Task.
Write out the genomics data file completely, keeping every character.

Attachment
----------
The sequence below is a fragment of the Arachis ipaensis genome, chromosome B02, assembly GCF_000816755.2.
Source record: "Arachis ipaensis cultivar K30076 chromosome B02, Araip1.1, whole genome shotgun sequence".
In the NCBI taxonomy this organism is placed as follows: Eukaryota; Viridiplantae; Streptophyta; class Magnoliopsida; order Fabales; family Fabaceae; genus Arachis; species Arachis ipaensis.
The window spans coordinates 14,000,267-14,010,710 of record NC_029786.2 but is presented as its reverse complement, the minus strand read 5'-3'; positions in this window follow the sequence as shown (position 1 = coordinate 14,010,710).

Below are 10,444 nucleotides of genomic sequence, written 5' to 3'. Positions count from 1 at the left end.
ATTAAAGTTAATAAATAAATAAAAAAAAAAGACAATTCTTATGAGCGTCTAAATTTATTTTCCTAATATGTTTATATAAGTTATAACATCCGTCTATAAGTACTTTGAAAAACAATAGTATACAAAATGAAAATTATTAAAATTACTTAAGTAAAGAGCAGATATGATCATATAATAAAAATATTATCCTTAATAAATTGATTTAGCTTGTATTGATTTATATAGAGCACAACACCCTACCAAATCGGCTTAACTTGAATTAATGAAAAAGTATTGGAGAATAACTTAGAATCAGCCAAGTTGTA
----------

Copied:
The sequence below is a fragment of the Arachis ipaensis genome, chromosome B02, assembly GCF_000816755.2.
Source record: "Arachis ipaensis cultivar K30076 chromosome B02, Araip1.1, whole genome shotgun sequence".
In the NCBI taxonomy this organism is placed as follows: Eukaryota; Viridiplantae; Streptophyta; class Magnoliopsida; order Fabales; family Fabaceae; genus Arachis; species Arachis ipaensis.
The window spans coordinates 14,000,267-14,010,710 of record NC_029786.2 but is presented as its reverse complement, the minus strand read 5'-3'; positions in this window follow the sequence as shown (position 1 = coordinate 14,010,710).

Below are 10,444 nucleotides of genomic sequence, written 5' to 3'. Positions count from 1 at the left end.
ATTAAAGTTAATAAATAAATAAAAAAAAAAGACAATTCTTATGAGCGTCTAAATTTATTTTCCTAATATGTTTATATAAGTTATAACATCCGTCTATAAGTACTTTGAAAAACAATAGTATACAAAATGAAAATTATTAAAATTACTTAAGTAAAGAGCAGATATGATCATATAATAAAAATATTATCCTTAATAAATTGATTTAGCTTGTATTGATTTATATAGAGCACAACACCCTACCAAATCGGCTTAACTTGAATTAATGAAAAAGTATTGGAGAATAACTTAGAATCAGCCAAGTTGTA